Once you get to know how to setup his onboard computer and tablet interface, get him up and running on his scaffold track, then feed him brick and mortar, he will lay nice, level, straight wall courses for you all day long. He's not perfect at his craft, but he's very good, and the bricklayers working with him building walls at the University of Michigan's Brighton Health Center South project appreciate what he brings to the jobsite. The Leidal and Hart Mason Contractors crew working with SAM look at the bricklaying robot as a tool not to replace them, but to make their jobs easier.
"I would say it has its ups and downs, and it probably could use a software update so that it's not so fussy," said Leidal and Hart foreman Brent Federer of Bricklayers and Allied Craftworkers Local 2. The 15 masons on their crew late last month had been working with the robot for about a month. "But overall I think it does a good job, mechanically, it has been up and running every day. We have had pretty decent luck with it."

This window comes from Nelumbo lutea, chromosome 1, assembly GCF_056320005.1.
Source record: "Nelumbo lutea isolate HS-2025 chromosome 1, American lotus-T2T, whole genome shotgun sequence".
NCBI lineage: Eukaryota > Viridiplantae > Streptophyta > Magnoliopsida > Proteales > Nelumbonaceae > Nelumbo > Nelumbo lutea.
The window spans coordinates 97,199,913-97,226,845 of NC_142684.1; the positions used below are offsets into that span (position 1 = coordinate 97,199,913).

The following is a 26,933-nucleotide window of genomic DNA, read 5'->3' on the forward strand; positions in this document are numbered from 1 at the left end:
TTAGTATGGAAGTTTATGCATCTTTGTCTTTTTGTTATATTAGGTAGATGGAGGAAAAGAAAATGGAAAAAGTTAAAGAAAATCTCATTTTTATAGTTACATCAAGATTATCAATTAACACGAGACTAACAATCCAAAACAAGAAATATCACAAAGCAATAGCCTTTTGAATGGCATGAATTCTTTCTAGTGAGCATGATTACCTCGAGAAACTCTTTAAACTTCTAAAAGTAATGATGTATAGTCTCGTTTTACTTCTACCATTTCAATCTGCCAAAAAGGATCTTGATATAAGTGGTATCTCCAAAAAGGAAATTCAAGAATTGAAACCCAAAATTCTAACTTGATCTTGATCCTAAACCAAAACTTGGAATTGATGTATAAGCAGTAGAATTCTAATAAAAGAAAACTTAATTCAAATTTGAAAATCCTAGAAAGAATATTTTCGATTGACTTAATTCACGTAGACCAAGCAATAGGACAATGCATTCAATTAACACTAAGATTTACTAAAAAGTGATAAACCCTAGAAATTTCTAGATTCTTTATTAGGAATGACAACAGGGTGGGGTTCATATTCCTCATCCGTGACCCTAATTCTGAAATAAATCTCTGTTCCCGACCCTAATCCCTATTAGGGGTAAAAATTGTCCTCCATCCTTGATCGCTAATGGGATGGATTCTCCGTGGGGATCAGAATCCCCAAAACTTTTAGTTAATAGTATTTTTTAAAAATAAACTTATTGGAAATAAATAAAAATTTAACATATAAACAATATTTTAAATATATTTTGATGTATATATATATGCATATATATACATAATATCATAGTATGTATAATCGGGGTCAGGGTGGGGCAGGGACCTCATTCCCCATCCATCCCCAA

SAM is short for Semi-Automated Mason. It's a machine built by Construction Robotics of Victor, New York, that can lay between 800 to 1,200 brick a day. Its manufacturer says it can provide 50 percent labor savings and increase a mason's productivity by a factor of 3-5 times, while reducing lifting by 80 percent. Fueled by propane, once it is set up the robot runs parallel to a brick wall on a track in the floor of the heavy-duty scaffolding that's necessary to support it.